Heritage body wants a refund

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The Independent Online
ENGLISH HERITAGE has demanded the repayment of pounds 220,000 in grants it made to the former owners of Pitchford Hall in Shropshire. Oliver and Caroline Colthurst were forced to sell the 14th-century timber-framed manor house near Shrewsbury after incurring massive losses in the Lloyd's insurance market.

The house was sold in October for pounds 850,000 to a buyer believed to be an Egyptian millionaire, after the National Trust failed in an attempt to buy it because it had insufficient funds.

An offer was then made by English Heritage and the National Trust Memorial Fund, which would have kept the house and its contents together, but this was rejected by the then Secretary of State for National Heritage, David Mellor. The contents, many of which had been in the house since the early 17th century, were sold at auction for pounds 1,348,297.

Now English Heritage wants to reclaim a series of restoration grants paid to the Colthursts from 1983 for essential external structural repairs. English Heritage rules say that such grants must be repaid if a property changes hands within 10 years. This is so that owners cannot cash in if the value of a property is increased by work paid for out of public funds.

The Colthursts' solicitor, Richard Turner, said they had spent double the amount they had received from English Heritage. He said: 'The Colthursts spent 20 years of their life on the house, and a lot of effort. They inherited something that cost them dear but have not got a lot to show for their guardianship.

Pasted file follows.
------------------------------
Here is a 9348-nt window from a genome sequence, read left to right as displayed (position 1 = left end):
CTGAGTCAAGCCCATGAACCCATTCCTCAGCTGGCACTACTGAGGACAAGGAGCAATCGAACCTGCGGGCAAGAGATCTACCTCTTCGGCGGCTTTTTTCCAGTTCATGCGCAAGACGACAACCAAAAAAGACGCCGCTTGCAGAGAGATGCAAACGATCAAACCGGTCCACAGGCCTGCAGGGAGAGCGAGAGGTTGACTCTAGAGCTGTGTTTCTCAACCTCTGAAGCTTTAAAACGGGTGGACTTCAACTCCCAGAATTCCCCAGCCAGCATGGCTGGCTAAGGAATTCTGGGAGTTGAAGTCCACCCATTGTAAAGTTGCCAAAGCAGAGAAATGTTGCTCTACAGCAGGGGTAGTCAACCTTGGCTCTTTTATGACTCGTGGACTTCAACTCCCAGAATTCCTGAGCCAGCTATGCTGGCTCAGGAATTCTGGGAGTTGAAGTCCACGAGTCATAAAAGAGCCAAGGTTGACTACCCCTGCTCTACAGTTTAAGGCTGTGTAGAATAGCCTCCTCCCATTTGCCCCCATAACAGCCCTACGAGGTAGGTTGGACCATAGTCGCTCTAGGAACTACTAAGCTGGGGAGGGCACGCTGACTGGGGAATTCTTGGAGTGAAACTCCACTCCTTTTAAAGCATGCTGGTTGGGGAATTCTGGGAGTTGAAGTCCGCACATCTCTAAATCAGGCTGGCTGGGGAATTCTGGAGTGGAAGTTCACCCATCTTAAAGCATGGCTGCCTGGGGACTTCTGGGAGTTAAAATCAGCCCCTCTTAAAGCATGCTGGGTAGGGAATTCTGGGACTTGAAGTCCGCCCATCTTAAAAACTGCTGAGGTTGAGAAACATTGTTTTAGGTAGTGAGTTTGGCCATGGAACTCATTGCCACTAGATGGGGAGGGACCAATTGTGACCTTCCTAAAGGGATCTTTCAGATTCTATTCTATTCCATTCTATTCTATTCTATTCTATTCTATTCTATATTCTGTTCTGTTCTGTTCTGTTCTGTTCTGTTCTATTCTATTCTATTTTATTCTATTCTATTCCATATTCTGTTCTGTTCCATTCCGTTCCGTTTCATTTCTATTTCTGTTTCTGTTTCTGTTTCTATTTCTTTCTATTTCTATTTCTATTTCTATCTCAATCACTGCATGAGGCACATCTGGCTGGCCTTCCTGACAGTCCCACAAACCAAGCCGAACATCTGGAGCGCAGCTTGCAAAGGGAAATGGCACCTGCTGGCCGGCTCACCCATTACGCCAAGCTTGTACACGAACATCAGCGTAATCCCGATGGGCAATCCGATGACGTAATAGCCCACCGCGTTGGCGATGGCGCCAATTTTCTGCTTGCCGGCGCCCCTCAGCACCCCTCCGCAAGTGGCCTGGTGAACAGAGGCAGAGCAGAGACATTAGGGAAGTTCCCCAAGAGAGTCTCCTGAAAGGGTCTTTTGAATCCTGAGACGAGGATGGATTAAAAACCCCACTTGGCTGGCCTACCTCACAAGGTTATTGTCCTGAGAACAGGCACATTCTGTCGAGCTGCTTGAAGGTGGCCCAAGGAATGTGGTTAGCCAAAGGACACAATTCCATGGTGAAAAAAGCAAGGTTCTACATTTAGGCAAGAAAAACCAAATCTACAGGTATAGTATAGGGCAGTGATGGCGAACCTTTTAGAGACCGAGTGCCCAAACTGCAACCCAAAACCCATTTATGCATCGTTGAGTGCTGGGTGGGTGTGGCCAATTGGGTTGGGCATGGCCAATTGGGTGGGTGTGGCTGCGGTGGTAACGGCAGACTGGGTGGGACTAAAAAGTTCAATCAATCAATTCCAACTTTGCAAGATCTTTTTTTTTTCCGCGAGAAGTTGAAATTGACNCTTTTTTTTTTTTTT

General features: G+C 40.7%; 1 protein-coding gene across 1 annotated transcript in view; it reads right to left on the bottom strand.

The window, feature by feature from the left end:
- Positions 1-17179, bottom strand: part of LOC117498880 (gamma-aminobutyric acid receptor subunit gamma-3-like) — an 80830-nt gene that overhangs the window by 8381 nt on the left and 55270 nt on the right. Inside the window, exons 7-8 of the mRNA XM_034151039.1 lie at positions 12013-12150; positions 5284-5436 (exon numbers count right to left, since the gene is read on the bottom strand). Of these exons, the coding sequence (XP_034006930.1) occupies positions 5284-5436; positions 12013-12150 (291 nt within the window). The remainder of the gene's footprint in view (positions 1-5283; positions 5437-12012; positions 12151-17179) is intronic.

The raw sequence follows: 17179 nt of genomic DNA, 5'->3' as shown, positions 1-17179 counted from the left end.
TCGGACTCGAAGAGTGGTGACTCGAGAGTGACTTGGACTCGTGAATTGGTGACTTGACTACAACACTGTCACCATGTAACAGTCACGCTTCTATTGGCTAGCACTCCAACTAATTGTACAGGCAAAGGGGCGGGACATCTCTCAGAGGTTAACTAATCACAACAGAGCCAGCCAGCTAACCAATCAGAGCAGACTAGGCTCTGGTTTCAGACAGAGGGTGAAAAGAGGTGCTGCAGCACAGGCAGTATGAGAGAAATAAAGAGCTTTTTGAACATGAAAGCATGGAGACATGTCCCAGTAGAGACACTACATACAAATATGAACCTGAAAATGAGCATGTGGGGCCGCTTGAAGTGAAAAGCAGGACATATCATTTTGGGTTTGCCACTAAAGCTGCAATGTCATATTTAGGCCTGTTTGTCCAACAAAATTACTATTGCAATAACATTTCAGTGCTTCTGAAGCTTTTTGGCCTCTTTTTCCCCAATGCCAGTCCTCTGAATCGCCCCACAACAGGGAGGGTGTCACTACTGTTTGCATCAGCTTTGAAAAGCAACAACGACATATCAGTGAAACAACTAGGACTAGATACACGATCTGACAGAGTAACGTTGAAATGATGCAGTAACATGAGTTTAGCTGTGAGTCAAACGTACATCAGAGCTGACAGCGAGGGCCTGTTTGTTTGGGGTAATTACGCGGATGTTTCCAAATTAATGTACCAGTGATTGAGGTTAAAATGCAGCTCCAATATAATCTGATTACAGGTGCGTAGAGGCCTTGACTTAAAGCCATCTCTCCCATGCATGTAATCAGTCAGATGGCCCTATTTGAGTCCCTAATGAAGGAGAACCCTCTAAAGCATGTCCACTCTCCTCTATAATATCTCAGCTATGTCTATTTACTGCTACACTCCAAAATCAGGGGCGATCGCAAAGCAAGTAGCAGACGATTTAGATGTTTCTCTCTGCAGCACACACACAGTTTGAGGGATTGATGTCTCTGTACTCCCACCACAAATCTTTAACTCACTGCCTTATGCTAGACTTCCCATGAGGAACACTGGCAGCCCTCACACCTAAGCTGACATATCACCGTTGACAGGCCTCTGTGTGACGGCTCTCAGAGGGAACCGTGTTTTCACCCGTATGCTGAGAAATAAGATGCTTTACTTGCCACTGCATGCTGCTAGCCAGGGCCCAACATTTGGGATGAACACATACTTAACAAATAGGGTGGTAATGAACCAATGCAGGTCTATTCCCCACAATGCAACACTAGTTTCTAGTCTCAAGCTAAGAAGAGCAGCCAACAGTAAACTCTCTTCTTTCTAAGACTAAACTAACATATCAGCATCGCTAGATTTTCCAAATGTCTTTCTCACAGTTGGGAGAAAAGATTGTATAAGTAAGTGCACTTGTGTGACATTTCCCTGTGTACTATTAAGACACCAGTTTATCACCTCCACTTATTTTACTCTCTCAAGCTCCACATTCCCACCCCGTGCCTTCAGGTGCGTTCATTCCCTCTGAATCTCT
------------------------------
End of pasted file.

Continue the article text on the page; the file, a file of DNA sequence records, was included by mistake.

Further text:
'If English Heritage reclaims this money, it is hardly going to encourage owners of other historic houses to behave in a responsible way as the Colthursts have.'

Mr Colthurst, who has appealed directly to English Heritage's chairman, Jocelyn Stevens, said: 'We offered to give the house to the nation. English Heritage's civil-servant attitude has come as a kick in the teeth.'

The English Heritage officer in charge of the case, Oliver Pearcy, agreed that the body was allowed to exercise discretion in the reclaiming of grants, but added: 'In this instance, if we were to choose our right not to recover the grant, it would have to be referred to the Department of National Heritage and the Treasury.'

English Heritage's own government grant was cut by 2 per cent this year. Mr Pearcy said that although the grants were spent on structural work, the house was worth more than it would have been if the repairs had not been carried out. He said the grants had been generous because of the heritage value of the house with its contents. 'You cannot say that to reclaim pounds 220,000 doesn't still leave them with a considerable amount of money.'

(Photograph omitted)